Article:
# Proof that if a natural number is coprime to two other natural numbers than there is another coprime natural number within a given range.

Let $$n$$, $$m$$, and $$c$$ be distinct natural numbers such that $$1 < n < m$$ and $$c$$ is coprime to both $$n$$ and $$m$$.

Show that there is a natural number $$d$$ coprime to both $$n$$ and $$m$$ such that $$c < d \leq c+2m$$.

I can’t quite put my finger on how to figure out how to prove it.

I am also curious if it generalizes to any number of natural numbers all coprime to $$c$$, but I feel like that might be a bit challenging for MSE. So a proof of a generalization is not necessary if it is known to be beyond reasonable effort of an answerer.

• Coprimality to two integers $n,m$, is equivalent to coprimality to their $lcm(n,m)$. Check if this is true : If it is, prove it, and see if that simplifies the problem above. Sep 1, 2020 at 4:00
• The problem now changes : basically, you have a number $x$, and you have to show that in the list of numbers coprime to $x$, consecutive entries are not too far apart. But then again, we are not sure of that. Sep 1, 2020 at 5:06
• The problem did not change, I just rewrote it with the knowledge of what I said earlier. Note that $lcm(n,m) = x$ is the only number involved in this question, rather than two numbers $m$ and $n$. Nevertheless, I've followed your question and would love to see your answer. Sep 1, 2020 at 6:18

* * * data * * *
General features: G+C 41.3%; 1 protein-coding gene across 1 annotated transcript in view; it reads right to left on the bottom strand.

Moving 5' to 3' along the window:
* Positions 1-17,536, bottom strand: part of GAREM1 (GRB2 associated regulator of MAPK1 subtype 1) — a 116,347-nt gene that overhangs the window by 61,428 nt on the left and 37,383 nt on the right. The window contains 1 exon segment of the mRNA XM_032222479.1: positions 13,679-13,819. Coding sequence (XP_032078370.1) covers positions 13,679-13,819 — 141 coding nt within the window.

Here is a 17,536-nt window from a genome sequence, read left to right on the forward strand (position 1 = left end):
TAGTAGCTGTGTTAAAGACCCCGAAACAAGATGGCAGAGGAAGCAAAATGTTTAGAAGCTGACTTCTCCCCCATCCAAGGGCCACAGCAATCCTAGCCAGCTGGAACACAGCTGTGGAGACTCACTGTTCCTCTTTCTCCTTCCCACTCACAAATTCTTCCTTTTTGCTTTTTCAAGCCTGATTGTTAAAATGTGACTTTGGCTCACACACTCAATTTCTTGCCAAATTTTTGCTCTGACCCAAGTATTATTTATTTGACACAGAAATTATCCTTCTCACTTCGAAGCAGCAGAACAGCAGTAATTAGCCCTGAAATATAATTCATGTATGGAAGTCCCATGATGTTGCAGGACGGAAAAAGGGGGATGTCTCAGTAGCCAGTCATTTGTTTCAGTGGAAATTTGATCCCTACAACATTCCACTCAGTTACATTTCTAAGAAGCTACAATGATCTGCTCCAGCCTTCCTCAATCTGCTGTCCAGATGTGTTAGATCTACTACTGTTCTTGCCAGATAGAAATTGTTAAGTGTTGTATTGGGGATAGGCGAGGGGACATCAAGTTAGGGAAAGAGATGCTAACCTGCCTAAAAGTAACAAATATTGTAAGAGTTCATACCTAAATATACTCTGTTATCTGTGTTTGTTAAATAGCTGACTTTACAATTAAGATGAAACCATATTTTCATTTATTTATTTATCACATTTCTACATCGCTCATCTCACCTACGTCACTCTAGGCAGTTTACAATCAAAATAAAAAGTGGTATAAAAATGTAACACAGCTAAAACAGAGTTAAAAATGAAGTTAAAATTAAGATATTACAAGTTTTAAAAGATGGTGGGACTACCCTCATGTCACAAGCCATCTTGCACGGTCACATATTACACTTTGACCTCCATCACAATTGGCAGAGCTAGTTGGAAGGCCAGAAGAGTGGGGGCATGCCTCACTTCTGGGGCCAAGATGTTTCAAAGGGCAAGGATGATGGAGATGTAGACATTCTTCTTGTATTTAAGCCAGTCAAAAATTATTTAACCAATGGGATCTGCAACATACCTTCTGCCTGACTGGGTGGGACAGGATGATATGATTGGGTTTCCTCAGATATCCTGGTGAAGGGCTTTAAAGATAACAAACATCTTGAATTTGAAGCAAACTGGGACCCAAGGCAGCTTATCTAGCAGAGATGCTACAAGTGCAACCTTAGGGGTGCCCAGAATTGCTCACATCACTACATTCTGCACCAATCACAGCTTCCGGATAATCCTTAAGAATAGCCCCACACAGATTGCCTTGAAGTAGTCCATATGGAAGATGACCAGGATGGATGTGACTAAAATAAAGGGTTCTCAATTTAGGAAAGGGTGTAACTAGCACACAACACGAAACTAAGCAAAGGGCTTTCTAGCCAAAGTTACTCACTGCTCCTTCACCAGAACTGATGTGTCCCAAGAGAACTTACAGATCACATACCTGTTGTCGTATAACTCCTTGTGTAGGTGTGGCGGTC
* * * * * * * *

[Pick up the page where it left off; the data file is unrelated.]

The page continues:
• Thanks for the update, it really is very nice. Sep 9, 2020 at 6:57

We prove a stronger claim. First, we may assume WLOG that $$\gcd(m,n)=1$$. This is because you can remove any prime factors dividing $$m$$ from the prime factorization of $$n$$ and the claim is unaffected, since only $$n$$ decreases, but the union of the prime factors is still the same.

Next, we show that given positive integer $$k$$, the positive integers $$km+1,km+2,\ldots,(k+1)m$$ contain a number that is relatively prime to $$m$$ and $$n$$. Write $$n=ab$$ where $$a$$ is the product of all primes (with multiplicity) dividing $$n$$ that divide $$k$$, and $$b$$ is the product of all primes dividing $$n$$ that do not divide $$k$$. Consider the number $$km+b$$:

• For any prime $$p \mid m$$, we have $$p \mid km$$. Since $$p \nmid n$$, we have $$p \nmid b$$ and hence, $$p \nmid (km+b)$$.
• For any prime $$p \mid a$$, we have $$p \mid k$$, and hence $$p \mid km$$. Since $$p \nmid b$$, we have $$p \nmid (km+b)$$.
• For any prime $$p \mid b$$, we have $$p \mid n$$, and hence $$p \nmid m$$. Moreover, as $$p \mid b$$, we have $$p \nmid k$$. Thus, $$p \nmid (km+b)$$.

In conclusion, we can see that none of the primes dividing $$m$$ or $$n$$ divide $$km+b$$, which is clearly between $$km+1$$ and $$(k+1)m$$ since $$km < km+b \leqslant km+n \leqslant km+m$$. This solves the problem, since for any choice of $$c$$, the interval $$(c,c+2m]$$ contains positive integers $$km+1,km+2,\ldots,(k+1)m$$ for some positive integer $$k$$.

• Amazing! This solution is straightforward to turn into an algorithm $f(n, m, c) = d$ that calculates an explicit example $d$ for any given input. Very nice!
– kate
Sep 8, 2020 at 3:53